However, the late development in Tazie's speech of some aspectual distinctions so common in creole systems may cast doubt on Bickerton's position. Before getting more deeply into the debate, I briefly review the core characteristics that Bickerton originally predicated of his biologically programmed grammar BG. Occasionally, I have reformulated his statements to make his case more plausible to myself, based on what Gullah and Jamaican Creole data suggest. The order in which the features are presented does not reflect ranking by importance.
If it is relevant, this aspect of the problem has not been addressed yet in the literature. Adjectives and prepositions putatively become verbs when heading a Predi- cate Phrase PredP , as in Jaan sik 'John [is] sick' and Jaan ben ami yaad 'John [was] at my house' in Jamaican Creole with ben treated as an anterior tense marker. My position, which does not quite contradict Bickerton's observation, is that the creole sentence does not require a verb phrase VP as a constituent but works well with the syntactic category ofPredP, regardless of whether it is headed by a verb, adjective, or preposition Mufwene a, b.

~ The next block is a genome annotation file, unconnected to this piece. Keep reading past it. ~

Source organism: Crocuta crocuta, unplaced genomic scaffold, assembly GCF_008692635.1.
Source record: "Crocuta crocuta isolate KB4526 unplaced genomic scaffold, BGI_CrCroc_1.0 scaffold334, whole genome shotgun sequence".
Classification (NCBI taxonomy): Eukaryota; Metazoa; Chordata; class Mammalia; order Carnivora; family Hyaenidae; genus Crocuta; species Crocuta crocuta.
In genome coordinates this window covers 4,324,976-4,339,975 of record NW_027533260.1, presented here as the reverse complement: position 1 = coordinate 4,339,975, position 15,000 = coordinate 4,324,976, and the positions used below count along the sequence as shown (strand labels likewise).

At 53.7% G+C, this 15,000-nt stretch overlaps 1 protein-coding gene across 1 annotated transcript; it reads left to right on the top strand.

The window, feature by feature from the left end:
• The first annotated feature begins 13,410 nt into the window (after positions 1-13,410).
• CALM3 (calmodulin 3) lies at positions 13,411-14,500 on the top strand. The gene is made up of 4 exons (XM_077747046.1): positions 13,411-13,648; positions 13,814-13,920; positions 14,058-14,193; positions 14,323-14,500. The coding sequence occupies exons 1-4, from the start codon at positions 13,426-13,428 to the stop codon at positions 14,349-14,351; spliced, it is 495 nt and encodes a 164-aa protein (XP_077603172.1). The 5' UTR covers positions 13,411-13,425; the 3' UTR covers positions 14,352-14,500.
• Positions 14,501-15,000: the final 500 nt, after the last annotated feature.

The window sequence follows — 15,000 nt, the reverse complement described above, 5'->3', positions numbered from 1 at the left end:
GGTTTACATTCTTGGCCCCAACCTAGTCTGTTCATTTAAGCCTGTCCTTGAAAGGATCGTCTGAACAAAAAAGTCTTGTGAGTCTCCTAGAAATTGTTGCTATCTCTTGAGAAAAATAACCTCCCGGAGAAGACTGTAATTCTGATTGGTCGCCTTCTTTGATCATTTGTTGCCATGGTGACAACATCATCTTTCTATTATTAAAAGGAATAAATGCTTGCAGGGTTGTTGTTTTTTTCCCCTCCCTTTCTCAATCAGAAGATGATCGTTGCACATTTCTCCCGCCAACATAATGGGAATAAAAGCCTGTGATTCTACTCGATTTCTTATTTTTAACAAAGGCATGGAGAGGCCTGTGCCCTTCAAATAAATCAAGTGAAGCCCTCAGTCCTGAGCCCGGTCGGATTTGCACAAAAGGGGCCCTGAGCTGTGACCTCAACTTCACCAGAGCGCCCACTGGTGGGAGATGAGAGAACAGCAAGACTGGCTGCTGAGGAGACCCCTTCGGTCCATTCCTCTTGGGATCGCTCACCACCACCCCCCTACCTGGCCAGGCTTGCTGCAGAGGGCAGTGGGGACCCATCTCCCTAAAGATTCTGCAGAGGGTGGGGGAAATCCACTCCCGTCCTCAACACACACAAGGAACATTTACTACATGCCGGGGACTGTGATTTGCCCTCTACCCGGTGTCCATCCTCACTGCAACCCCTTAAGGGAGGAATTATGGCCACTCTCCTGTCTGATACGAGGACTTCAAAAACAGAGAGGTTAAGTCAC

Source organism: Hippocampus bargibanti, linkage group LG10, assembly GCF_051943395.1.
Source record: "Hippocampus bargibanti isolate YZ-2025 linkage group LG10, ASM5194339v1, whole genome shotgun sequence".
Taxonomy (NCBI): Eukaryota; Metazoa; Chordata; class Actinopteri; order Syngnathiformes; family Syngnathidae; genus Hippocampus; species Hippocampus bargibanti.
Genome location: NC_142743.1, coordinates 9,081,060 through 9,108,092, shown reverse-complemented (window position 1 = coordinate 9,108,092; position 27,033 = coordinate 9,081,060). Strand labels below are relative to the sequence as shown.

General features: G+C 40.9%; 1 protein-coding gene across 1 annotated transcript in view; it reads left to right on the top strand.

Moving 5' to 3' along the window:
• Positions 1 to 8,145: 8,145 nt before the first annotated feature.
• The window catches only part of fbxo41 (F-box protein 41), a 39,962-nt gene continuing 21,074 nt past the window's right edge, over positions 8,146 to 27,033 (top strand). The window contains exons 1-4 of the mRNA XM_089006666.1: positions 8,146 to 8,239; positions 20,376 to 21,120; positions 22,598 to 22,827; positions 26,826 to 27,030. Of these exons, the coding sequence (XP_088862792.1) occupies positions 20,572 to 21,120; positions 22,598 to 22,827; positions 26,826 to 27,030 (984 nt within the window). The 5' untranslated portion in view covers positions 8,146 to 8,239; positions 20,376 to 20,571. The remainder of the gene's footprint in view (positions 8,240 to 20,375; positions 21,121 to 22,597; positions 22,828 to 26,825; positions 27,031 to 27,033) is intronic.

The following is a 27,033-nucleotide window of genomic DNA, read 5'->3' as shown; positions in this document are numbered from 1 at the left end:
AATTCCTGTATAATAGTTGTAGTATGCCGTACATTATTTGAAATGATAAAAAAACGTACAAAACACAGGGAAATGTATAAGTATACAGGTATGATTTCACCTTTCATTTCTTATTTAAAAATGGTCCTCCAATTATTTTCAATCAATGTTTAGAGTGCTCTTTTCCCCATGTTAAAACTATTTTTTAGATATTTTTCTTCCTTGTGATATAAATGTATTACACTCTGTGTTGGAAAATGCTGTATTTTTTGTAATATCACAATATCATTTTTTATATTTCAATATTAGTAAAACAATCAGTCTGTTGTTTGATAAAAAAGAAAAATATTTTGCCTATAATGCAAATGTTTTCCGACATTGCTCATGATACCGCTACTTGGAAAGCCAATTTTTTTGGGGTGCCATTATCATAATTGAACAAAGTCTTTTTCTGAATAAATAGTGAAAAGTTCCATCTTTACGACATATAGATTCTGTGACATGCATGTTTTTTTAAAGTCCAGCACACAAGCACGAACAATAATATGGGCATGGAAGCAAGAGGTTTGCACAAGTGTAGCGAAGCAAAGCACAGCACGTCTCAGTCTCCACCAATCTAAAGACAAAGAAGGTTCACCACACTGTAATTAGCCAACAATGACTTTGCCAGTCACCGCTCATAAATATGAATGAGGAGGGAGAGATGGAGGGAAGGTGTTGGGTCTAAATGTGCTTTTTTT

This reformulation allows us in fact to check which particular items are most likely to head PredPs in child or creole syntax and whether lexical categories such as adjectives and prepositions develop later than nouns and verbs. Used with no tense or aspect markers viz. There are more overt markers of aspect than of tense. It is not clear how signifi- cant this morphological feature is, except maybe in helping account for the develop- ment of serial predicate constructions, which I discuss below.
This complementizer is optional in some constructions-for instance, after want, start, and try in Gullah and after vie 'want, wish' and promet 'promise' in Haitian Creole. Where a complementizer corresponding to that in English may be to the ext1 expected, none is used; much of the responsibility for subordination is assumed by Hypothesi verb phrase serialization. Thus, in Jamaican Creole, the structure 1 proverb daag no nyam daag is understood as 'a dog does not eat dog meat ' or 'dogs Insofar do not eat dog meat ', and the subject refers generically whereas the object refers to America.